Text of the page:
This project, conceptualized by Mimi Kim, is an attempt to document the accomplishments and limitations of the API movement to resist violence against women. It goes beyond narrow notions of cultural competence and language accessibility to examine the underlying assumptions and principles which guide intervention strategies and those that define these strategies as innovations rather than simple cultural accommodations. This report draws from interviews with 10 API women working in the anti-domestic violence movement who were asked to discuss this topic.

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Survivors with Limited English Proficiency: Barriers to Access

Limited English proficiency not only affects survivors’ ability to get help, but also employment, housing, benefits, health and mental health care, and to advocate for social and educational services for their children – factors compounding the vulnerability of, and the discrimination survivors face; more so for those contemplating leaving.

Asian and Pacific Islander Survivors: Barriers to Access

By dint of their immigrant, refugee, and/or other historically marginalized identities, API survivors face barriers that are compounded by socio-cultural factors such as economics, immigration status, culture, religion, systems failure, homophobia, victim-blaming communities, and limited English proficiency. In the changing landscape of gender violence, unique dynamics, new trends, stringent barriers, and increased manipulation by batterers, API survivors face complex service barriers.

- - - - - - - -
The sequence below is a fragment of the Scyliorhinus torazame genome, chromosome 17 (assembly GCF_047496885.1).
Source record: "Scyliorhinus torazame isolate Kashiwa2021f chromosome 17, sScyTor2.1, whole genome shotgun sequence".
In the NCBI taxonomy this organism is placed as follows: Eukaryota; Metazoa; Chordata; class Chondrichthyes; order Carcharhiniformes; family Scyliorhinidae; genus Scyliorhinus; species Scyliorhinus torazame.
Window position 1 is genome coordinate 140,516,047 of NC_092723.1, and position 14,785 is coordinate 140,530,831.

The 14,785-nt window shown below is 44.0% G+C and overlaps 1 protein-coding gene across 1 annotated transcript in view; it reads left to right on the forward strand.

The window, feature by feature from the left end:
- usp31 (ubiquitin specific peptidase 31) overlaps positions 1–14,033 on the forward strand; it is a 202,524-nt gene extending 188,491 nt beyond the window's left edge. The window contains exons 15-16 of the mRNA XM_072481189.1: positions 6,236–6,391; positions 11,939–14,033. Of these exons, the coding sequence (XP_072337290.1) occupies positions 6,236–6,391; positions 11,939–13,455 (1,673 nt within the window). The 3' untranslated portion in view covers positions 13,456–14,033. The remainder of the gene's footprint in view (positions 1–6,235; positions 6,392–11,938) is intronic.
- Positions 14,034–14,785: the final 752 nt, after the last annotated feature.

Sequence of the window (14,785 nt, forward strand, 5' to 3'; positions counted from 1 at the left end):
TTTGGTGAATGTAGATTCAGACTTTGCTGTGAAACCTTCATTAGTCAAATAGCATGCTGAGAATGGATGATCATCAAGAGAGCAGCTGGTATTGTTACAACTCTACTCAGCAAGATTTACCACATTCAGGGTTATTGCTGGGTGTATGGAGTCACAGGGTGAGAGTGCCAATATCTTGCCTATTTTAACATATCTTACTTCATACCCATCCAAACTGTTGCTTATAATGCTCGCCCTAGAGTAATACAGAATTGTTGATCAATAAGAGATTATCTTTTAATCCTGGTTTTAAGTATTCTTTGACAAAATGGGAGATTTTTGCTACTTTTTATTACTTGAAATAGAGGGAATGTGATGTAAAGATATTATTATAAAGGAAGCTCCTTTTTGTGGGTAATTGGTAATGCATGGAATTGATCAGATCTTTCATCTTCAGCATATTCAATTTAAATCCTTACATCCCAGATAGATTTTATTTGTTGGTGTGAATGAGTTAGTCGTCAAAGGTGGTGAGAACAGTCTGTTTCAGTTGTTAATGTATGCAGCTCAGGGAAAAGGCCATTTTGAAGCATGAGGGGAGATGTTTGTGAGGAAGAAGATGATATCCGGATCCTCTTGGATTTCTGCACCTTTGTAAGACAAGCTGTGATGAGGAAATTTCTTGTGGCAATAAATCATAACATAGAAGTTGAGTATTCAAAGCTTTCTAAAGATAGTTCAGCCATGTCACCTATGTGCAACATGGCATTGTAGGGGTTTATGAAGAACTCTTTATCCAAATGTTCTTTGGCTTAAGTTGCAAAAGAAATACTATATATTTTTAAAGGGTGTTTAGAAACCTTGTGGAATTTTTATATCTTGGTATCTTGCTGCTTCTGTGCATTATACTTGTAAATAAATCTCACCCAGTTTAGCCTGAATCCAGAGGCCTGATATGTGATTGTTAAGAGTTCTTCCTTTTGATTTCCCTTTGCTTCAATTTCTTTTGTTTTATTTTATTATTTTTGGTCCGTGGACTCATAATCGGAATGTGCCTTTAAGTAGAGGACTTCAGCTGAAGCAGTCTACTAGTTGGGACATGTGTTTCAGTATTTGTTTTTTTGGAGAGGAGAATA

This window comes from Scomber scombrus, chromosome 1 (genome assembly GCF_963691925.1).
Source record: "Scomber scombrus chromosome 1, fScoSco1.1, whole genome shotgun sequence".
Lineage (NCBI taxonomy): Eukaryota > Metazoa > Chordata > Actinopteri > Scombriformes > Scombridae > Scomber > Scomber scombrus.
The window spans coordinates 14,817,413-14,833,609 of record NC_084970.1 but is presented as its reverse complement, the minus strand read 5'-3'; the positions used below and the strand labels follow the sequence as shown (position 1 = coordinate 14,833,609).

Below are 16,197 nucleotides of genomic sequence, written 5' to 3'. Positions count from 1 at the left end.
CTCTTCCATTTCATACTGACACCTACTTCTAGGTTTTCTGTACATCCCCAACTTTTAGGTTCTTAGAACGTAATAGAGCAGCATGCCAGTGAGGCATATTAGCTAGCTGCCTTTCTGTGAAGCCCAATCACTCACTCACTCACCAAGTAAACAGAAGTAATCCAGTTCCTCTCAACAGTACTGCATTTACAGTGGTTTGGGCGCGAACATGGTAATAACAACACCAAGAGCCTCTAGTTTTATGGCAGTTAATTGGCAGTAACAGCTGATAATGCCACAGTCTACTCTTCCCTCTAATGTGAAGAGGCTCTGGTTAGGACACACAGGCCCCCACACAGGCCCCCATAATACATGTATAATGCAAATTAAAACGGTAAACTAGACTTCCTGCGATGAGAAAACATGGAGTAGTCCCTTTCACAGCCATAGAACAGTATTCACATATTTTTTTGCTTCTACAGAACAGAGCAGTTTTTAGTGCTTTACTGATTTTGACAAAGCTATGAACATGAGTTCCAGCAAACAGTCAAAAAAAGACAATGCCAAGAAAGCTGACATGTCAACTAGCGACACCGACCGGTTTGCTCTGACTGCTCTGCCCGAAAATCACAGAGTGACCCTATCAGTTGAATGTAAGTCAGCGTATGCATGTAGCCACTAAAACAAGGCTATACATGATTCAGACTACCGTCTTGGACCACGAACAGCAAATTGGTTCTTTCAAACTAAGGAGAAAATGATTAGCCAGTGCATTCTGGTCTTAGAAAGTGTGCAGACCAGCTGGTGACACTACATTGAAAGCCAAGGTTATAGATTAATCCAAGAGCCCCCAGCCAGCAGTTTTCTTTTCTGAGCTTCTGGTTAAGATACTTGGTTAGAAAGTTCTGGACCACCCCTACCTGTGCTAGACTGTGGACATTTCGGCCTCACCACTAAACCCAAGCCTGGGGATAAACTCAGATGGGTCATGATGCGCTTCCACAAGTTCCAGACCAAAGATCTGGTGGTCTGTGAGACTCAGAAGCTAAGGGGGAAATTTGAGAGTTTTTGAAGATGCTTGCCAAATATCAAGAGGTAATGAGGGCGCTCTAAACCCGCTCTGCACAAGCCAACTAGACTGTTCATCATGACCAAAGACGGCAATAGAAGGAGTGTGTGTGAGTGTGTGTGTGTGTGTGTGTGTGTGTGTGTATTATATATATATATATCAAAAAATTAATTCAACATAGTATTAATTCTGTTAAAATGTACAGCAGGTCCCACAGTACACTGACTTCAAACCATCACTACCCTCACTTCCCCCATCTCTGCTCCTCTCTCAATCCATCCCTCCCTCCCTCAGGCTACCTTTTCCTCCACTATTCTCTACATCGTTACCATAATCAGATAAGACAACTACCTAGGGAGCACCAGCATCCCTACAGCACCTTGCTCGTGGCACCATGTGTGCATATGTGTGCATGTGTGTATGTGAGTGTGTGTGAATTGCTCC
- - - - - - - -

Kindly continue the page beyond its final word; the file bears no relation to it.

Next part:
Building Our Communities: Organizational Sustainability

Originally presented in two parts, this workshop is designed to help increase the organizational capacity of agencies serving culturally specific and underserved communities. As we rarely get time to talk about our organizations, these slides consider how they can be healthier, what sustainability means and includes, and ways to adapt models in a way that aligns with our values, culture and what we want to accomplish.

Defining an Effective Response to DVSA in American Samoa

By American Samoa Alliance Against Domestic & Sexual Violence
A quantitative and qualitative comparison of the service provision and overall response to domestic violence and sexual assault in American Samoa. This project examines the gaps between what services are available and what victims report needing; it aims to answer, “What does an effective response to domestic violence and sexual assault look like in American Samoa?”

by Mimi Kim
API-GBV

Revised February 2010

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